Food for thought: Bringing better food to families year-round
For many of us, Thanksgiving is a day to spend time with the people we love, be grateful for all that we have, and, of course, enjoy a fabulous meal. There’s nothing like the anticipation of knowing that our best friend, cousin, uncle, or mother will be bringing their famous dishes, then sitting down together to enjoy it all. In the spirit of gratitude and community that makes Thanksgiving our favorite part of the year, it’s also a good time to reflect on how differently one family eats compared to another.
The pandemic has brought to light many of the inequities that people of color face in this country, one of them being hunger and food insecurity. As many as one in eight people in the United States are food-insecure, living without consistent access to quality, healthy food. And because of racial prejudice and barriers like language, education, and cultural differences, Latinos are especially vulnerable to a lack of access to good food.
The root-cause of hunger and food insecurity is nearly always poverty—a combination of problems that are overwhelming to think about, yet far too many families deal with every day. According to the latest Census, one in six Latinos live in poverty, compared to one in 16 white people.
We’re committed to stopping inequality of all kinds in this country, including by making sure all Americans have financial stability and access to good, affordable food that will help them live healthy lives. One way to tackle food insecurity is to end poverty: Making sure families have access to health care and good jobs can bring them out of poverty, help them stay on a stable path, and allow them to thrive physically, mentally, and financially.
While we fight to end poverty, programs like SNAP, the Supplemental Nutrition Assistance Program, helps people access better food, though the process for accessing SNAP can be challenging. Our own program, Comprando Rico y Sano, assists eligible Latinos enroll in SNAP while helping them enhance their understanding of nutrition and eat healthier with limited resources, grocery shopping, and cooking demonstrations. There are currently 27 community-based Affiliate organizations implementing the program with trusted members of their communities—called promotores de salud—leading informal charlas, or chats, to promote healthier eating in a friendly and encouraging setting, and providing information and enrollment assistance in SNAP and other federal nutrition programs.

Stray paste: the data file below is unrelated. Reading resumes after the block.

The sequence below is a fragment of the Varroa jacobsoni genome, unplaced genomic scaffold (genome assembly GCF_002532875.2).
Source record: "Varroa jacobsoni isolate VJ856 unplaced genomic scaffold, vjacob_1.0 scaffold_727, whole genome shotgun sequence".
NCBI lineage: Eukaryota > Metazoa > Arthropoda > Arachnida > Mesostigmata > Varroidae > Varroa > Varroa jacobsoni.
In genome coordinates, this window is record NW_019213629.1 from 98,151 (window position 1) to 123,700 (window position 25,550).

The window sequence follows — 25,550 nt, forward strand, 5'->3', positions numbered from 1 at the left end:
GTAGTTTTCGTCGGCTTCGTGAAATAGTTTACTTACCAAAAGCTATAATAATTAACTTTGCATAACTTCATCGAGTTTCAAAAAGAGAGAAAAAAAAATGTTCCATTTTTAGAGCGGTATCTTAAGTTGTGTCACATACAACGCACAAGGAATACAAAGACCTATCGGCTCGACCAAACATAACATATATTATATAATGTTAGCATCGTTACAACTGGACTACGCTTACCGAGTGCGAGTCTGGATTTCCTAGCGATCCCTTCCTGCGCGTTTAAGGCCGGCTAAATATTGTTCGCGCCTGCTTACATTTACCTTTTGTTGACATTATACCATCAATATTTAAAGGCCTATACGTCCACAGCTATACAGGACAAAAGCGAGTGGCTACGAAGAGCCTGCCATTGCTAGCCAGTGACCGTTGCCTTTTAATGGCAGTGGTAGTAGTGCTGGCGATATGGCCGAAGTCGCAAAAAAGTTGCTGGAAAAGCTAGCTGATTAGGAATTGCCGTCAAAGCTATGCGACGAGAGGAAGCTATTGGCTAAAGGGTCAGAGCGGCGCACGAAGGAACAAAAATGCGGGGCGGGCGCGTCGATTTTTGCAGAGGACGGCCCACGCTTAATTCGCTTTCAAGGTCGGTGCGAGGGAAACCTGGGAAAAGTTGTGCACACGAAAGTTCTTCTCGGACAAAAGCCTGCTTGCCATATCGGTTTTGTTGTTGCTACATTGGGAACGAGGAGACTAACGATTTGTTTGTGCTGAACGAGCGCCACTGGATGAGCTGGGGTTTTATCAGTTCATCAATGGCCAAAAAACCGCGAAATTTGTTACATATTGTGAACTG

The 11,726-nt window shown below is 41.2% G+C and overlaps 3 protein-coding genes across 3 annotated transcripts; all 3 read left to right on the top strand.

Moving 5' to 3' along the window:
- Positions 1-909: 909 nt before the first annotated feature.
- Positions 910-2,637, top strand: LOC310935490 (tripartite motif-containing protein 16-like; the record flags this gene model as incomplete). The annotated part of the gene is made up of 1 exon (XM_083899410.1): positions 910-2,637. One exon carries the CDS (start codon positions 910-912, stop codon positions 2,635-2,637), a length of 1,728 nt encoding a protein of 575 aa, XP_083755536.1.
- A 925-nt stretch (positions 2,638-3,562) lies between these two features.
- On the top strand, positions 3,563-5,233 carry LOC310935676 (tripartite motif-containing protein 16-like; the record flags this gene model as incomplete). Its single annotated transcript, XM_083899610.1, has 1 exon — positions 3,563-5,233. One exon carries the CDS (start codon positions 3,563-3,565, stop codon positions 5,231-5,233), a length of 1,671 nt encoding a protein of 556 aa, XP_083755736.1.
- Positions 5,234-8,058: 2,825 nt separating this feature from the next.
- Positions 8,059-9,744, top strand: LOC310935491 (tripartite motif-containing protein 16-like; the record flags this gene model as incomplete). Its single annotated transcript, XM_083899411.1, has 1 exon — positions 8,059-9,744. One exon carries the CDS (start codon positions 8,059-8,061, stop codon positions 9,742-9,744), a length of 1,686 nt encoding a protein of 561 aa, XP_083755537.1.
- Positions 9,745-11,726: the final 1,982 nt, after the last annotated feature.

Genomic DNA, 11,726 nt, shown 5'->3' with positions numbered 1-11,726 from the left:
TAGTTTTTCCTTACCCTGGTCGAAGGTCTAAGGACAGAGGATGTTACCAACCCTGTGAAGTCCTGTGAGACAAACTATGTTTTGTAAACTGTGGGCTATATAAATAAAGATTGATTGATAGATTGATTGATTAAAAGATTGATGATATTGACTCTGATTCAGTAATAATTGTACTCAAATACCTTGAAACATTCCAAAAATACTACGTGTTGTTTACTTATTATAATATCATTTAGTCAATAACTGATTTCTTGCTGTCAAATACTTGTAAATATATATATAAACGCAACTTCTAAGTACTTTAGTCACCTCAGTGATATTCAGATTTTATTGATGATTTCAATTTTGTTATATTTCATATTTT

The promotores de salud do amazing work breaking down barriers to accessing SNAP and nutritious food, and combining work in communities with advocacy where laws are made have been the key to our success for decades. In Texas, we recently fought to modernize a law that made it more difficult to enroll in SNAP. Those who applied for SNAP had to report the value of a car in their household, which determined if they were eligible for the program. It was an outdated rule and punished working families by forcing them to make a difficult choice: sell their vehicle and risk losing their job or keep the vehicle and risk going hungry because they make too much to qualify for SNAP, but not enough to feed their families. The change in legislation would not have been possible without the feedback and support of our Affiliates and stakeholders in the region working to address inequalities, namely those who participate in Comprando Rico y Sano including the Mexican American Unity Council in San Antonio, the Concilio in Dallas, the Tejano Center for Community Concerns in Houston, and the Association for the Advancement of Mexican Americans, also in Houston.
While it’s still not perfect, the change makes SNAP more inclusive of working families in Texas, who report uncertainty as the pandemic continues. When we polled Latino parents recently, the number-one ask they had for Congress was to increase free school meals to include breaks and summer vacation. It’s clear that stronger programs are needed to fully address the food insecurity Latinos are facing. We know that programs, such as Pandemic EBT, were critical to address rising rates of hunger among Latino households in Texas.
The team at the Concilio told us about a family they served: “Recently during our Medicaid screening for additional benefits of a family, we were able to assist a family with four children apply for P-EBT. This family received over $4,000 within a month. The mother called our staff crying and thanking us for making the experience more personable and focused on the whole family needs because otherwise she would have missed out on P-EBT for a second time.”
Friends, family, and a great meal are what Thanksgiving is all about. As we go into the holiday season, let’s reflect on how to improve opportunities for those facing food insecurity and become a stronger advocate for the voiceless; for example, giving some time or attention to those who could use the healing power of good food. You can find one of our Affiliates near you and learn more about how to contribute to their—and our—cause. You can also get involved with a food bank near you, and learn about the other issues that affect Hispanics’ health.